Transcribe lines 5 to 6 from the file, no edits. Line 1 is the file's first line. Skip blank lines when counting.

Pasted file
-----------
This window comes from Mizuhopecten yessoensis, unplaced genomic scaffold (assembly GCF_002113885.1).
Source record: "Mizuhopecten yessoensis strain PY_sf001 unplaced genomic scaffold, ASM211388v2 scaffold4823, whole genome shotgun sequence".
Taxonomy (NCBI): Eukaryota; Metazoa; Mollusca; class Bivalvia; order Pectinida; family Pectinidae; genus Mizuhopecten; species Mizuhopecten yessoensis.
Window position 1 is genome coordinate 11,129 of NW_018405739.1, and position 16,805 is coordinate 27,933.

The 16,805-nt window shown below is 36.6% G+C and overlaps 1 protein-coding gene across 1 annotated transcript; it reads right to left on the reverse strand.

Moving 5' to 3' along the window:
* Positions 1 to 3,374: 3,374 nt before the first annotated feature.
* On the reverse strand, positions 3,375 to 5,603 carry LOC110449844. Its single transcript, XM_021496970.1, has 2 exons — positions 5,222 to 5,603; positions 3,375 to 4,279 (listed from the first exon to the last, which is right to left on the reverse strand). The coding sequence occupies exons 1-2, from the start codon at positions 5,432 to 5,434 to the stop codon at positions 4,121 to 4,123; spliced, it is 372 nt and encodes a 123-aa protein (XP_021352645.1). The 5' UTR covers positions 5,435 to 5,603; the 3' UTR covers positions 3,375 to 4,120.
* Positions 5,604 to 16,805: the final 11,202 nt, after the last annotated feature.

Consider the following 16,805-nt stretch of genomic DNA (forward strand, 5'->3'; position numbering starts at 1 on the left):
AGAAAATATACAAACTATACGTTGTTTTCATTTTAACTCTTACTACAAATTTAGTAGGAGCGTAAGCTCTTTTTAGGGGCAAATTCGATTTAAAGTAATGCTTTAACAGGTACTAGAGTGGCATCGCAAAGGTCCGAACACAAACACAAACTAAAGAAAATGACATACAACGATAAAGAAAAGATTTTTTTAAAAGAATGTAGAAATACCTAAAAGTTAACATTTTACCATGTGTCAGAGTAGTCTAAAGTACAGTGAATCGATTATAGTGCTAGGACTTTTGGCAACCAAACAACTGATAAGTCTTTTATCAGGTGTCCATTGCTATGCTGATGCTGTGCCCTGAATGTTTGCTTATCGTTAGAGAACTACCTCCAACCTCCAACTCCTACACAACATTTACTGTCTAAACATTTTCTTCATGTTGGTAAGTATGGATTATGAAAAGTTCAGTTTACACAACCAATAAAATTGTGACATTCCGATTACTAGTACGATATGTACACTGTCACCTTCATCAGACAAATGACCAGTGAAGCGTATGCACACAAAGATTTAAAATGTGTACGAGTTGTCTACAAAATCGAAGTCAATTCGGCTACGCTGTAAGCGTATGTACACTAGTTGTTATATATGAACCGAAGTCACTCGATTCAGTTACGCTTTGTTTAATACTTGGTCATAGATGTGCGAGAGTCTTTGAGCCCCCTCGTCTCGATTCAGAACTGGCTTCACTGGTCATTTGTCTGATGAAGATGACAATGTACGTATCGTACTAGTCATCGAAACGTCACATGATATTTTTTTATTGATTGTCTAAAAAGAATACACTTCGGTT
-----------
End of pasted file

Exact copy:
The 16,805-nt window shown below is 36.6% G+C and overlaps 1 protein-coding gene across 1 annotated transcript; it reads right to left on the reverse strand.

Moving 5' to 3' along the window: